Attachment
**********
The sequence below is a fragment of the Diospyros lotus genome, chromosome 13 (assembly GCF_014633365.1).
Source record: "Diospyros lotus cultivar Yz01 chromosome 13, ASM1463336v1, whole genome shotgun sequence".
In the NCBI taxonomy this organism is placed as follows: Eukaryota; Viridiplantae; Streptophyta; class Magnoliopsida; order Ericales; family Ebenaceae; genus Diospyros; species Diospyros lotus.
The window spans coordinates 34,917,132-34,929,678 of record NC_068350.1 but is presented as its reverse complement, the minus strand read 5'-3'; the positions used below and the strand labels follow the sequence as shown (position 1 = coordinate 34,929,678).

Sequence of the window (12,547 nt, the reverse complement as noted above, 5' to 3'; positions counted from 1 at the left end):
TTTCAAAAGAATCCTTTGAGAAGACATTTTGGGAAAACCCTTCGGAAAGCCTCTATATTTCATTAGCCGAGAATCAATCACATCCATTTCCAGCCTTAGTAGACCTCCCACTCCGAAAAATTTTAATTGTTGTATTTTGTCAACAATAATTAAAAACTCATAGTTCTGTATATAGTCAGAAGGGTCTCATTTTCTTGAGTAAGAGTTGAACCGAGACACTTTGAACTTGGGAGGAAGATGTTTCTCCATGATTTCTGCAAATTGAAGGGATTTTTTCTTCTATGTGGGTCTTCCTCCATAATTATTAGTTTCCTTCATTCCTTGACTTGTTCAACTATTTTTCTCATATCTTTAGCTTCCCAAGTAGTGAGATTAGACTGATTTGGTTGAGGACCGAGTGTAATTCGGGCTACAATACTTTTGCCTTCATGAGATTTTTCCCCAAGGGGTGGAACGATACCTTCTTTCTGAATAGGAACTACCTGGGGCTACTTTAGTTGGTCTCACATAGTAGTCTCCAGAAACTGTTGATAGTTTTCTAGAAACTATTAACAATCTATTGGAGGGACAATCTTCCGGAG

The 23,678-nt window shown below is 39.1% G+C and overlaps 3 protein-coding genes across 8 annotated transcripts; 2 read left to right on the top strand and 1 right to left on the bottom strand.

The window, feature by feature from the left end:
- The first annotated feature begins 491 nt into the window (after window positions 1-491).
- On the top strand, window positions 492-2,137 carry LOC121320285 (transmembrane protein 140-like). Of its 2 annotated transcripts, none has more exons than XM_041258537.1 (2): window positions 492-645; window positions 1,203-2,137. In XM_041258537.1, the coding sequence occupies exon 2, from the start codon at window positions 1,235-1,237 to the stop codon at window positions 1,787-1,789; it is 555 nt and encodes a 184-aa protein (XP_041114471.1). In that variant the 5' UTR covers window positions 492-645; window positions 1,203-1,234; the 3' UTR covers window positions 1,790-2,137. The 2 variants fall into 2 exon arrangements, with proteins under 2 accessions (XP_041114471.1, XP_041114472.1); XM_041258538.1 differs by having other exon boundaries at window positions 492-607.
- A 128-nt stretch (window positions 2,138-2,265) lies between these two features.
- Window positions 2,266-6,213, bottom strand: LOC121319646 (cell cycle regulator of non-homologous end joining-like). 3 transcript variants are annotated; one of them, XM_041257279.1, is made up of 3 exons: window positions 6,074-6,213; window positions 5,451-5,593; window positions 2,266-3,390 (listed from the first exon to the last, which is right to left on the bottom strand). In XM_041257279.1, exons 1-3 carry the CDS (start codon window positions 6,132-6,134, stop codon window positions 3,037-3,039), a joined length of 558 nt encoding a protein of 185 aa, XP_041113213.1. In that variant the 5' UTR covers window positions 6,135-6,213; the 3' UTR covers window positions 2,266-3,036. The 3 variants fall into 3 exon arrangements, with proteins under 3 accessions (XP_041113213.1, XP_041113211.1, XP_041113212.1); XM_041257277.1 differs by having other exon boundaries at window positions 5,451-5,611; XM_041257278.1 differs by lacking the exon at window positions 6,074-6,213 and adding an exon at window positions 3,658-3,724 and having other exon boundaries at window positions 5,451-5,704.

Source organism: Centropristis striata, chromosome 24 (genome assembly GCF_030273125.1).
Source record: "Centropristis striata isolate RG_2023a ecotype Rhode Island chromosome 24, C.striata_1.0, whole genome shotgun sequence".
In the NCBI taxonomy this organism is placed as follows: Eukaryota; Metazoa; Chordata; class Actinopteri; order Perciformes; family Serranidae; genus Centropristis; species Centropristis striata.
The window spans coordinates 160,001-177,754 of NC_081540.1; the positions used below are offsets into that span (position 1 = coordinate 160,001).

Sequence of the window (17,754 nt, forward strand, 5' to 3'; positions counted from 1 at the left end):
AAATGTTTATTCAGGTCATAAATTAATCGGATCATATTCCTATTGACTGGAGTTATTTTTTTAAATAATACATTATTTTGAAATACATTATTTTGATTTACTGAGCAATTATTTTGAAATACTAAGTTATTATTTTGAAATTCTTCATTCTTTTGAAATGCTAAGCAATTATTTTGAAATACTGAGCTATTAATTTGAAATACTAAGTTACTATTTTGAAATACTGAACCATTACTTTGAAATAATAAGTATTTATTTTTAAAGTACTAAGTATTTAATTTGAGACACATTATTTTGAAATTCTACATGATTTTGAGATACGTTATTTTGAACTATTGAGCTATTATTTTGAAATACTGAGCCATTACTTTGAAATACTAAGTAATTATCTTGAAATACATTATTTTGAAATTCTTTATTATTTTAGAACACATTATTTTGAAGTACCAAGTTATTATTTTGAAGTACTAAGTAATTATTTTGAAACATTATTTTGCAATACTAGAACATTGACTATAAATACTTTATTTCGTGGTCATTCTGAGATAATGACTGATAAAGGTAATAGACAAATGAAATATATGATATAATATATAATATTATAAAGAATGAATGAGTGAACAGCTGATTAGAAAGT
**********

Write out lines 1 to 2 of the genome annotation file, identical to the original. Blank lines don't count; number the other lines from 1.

The sequence below is a fragment of the Diospyros lotus genome, chromosome 13 (assembly GCF_014633365.1).
Source record: "Diospyros lotus cultivar Yz01 chromosome 13, ASM1463336v1, whole genome shotgun sequence".